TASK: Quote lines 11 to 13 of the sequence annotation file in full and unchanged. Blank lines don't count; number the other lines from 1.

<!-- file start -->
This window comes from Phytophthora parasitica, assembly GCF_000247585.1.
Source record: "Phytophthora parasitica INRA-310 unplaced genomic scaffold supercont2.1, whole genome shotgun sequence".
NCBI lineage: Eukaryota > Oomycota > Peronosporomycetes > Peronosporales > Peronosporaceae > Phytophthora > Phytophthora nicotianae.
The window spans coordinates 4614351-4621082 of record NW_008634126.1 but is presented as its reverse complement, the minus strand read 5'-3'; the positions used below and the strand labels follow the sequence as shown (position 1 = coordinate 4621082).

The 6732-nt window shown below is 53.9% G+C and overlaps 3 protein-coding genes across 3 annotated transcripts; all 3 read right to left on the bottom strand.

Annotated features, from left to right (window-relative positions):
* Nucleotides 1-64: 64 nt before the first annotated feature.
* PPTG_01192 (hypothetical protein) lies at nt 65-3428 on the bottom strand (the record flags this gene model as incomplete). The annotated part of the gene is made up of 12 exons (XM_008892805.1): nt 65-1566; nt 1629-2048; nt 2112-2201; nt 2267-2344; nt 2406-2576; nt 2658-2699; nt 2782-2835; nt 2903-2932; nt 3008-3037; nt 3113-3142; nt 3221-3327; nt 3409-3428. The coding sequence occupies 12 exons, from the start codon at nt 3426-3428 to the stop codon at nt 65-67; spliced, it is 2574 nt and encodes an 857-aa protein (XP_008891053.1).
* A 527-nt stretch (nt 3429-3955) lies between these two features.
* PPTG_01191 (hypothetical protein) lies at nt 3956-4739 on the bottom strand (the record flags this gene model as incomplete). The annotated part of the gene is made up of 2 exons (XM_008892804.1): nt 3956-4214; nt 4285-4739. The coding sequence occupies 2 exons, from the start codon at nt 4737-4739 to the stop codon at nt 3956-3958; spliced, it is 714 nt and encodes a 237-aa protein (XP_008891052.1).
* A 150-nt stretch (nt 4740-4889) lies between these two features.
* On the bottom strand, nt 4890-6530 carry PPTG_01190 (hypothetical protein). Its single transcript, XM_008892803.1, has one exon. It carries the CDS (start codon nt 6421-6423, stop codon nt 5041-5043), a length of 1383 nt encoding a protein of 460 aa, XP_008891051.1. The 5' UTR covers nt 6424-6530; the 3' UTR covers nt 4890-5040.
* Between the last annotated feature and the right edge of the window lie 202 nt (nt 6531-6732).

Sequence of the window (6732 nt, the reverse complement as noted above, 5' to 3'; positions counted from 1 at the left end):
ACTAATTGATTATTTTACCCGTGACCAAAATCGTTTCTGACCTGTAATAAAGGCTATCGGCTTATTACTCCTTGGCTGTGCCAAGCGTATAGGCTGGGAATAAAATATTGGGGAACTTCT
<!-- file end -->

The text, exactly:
* A 150-nt stretch (nt 4740-4889) lies between these two features.
* On the bottom strand, nt 4890-6530 carry PPTG_01190 (hypothetical protein). Its single transcript, XM_008892803.1, has one exon. It carries the CDS (start codon nt 6421-6423, stop codon nt 5041-5043), a length of 1383 nt encoding a protein of 460 aa, XP_008891051.1. The 5' UTR covers nt 6424-6530; the 3' UTR covers nt 4890-5040.
* Between the last annotated feature and the right edge of the window lie 202 nt (nt 6531-6732).